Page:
There are three degrees of Theft. Theft is defined as: To wrongfully obtain or exert unauthorized control over the property or services of another or the value thereof, with intent to deprive him or her of such property or services; or
(b) By color or aid of deception to obtain control over the property or services of another or the value thereof, with intent to deprive him or her of such property or services; or
(c) To appropriate lost or misdelivered property or services of another, or the value thereof, with intent to deprive him or her of such property or services.
(2) In any prosecution for theft, it shall be a sufficient defense that:
(a) The property or service was appropriated openly and avowedly under a claim of title made in good faith, even though the claim be untenable; or
(b) The property was merchandise pallets that were received by a pallet recycler or repairer in the ordinary course of its business.
Degrees of theft in Washington State
Theft is separated into three different categories, called degrees. The degrees are determined by the value of the stolen item or service:
- Third-degree theft. The item or service is worth less than $750.
- Second-degree theft. The item or service is worth more than $750 but less than $5,000.
- First-degree theft. The item or service is worth more than $5,000.
Each degree has an associated maximimum sentence and/or fine.
Maximum sentences for Washington State theft
Each degree of theft is also considered a particular type of crime, such as a misdemeanor or a felony, by the courts. The maximum sentence for each degree of theft depends on the type of crime.
- Third-degree theft. This is a gross misdemeanor. If convicted the maximum sentence is 364 days in jail and/or a $5,000 fine.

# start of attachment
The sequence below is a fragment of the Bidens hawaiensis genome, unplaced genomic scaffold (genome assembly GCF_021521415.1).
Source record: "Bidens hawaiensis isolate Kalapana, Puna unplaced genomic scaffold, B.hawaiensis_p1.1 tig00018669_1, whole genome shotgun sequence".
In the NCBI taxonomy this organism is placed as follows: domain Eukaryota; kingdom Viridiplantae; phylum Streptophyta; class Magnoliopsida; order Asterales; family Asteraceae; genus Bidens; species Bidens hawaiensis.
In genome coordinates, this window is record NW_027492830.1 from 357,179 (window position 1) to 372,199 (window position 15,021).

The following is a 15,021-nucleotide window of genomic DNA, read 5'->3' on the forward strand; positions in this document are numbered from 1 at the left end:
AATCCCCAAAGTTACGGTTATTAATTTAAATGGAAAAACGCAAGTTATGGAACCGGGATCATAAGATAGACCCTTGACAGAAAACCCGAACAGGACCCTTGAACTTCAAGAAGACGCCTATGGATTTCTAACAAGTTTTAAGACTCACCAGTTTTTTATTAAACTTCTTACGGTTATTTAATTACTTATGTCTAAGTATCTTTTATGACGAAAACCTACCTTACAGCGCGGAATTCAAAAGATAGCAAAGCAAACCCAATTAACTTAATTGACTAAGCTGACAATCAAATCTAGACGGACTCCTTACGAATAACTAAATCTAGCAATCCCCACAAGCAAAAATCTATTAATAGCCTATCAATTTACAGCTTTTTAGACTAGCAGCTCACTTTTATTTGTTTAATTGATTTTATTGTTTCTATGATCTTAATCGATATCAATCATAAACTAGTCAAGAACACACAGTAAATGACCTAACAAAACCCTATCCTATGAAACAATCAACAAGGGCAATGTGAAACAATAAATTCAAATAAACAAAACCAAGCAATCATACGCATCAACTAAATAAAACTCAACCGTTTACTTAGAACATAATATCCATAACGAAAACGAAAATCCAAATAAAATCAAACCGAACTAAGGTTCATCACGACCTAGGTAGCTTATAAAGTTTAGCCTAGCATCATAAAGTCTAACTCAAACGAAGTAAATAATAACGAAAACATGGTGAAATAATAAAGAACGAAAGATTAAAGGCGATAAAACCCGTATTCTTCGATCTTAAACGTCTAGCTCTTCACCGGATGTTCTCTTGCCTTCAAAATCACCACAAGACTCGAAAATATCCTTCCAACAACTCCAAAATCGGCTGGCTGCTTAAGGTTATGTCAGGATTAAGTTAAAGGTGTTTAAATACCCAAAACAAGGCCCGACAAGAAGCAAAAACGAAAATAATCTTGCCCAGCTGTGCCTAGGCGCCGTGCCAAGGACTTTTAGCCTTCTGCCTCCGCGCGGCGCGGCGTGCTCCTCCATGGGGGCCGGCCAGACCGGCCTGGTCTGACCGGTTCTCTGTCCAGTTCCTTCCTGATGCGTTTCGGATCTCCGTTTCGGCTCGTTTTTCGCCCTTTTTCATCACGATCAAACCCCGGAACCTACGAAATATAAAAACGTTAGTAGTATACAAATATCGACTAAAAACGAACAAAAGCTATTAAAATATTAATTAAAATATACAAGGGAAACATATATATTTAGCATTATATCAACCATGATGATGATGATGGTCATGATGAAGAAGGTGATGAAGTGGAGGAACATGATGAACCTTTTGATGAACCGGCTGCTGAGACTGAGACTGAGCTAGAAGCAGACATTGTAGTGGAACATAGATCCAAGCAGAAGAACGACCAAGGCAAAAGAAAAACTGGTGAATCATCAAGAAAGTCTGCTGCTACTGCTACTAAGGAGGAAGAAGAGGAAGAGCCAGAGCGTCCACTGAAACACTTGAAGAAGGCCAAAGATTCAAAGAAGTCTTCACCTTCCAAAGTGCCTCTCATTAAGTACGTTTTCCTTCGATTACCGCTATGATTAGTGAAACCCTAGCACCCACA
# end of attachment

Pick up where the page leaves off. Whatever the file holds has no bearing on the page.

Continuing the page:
- Second-degree theft. This is a Class C felony (serious crime). The maximum sentence is 5 years in jail and/or a $10,000 fine.
- First-degree theft. This is ca Class B felony. The maximum sentence is 10 years in jail and/or a $20,000 fine.
Any theft conviction can affect your immigration status if you are not a Citizen of the United States.
Theft is considered a crime of moral turpitude and can be subject to immediate deportation. If you are not a citizen of the United States and you are charged with theft, it is imperative that you hire an aggressive criminal defense attorney that understands not just criminal law but immigration consequences as well.
Theft convictions can have far-reaching consequences if convicted.
Theft is considered a crime of dishonesty. Even misdemeanor convictions for theft can affect your ability to find a job or rent an apartment. Most employers will not put someone in a fiduciary position if they have a theft conviction. If you are accused of theft, you need a compassionate, experience and aggressive criminal defense lawyer who can help you navigate this charge. Call Pimentel & Associates Today.
It is identity theft if a person may knowingly obtains, possesses, uses, or transfers a means of identification or financial information of another person, living or dead, with the intent to commit, or to aid or abet, any crime.
Identity theft in the First degree occurs when an individual obtains credit, money, goods, services, or anything else of value in excess of one thousand five hundred dollars in value, or when the accused knowingly targets a senior or vulnerable individual in carrying out a violation. Identity Theft in the First degree is a Class B Felony, Punishable up to 10 years in Prison and a $20,000 fine.
Identity theft in the Second degree is any identity theft not amounting to Identity Theft in the First Degree. Identity Theft in the Second Degree is a Class C Felony, punishable up to five years in prison and a $10,000 fine.
Identity theft can be a serious crime. It can also be accomplished by using someone's ID in an attempt to hide your own identification. Using someone's ID to get into a bar when you are under age can be identity theft. If you have been accused of identity theft in Kitsap County, you need an experienced criminal defense lawyer. Call today.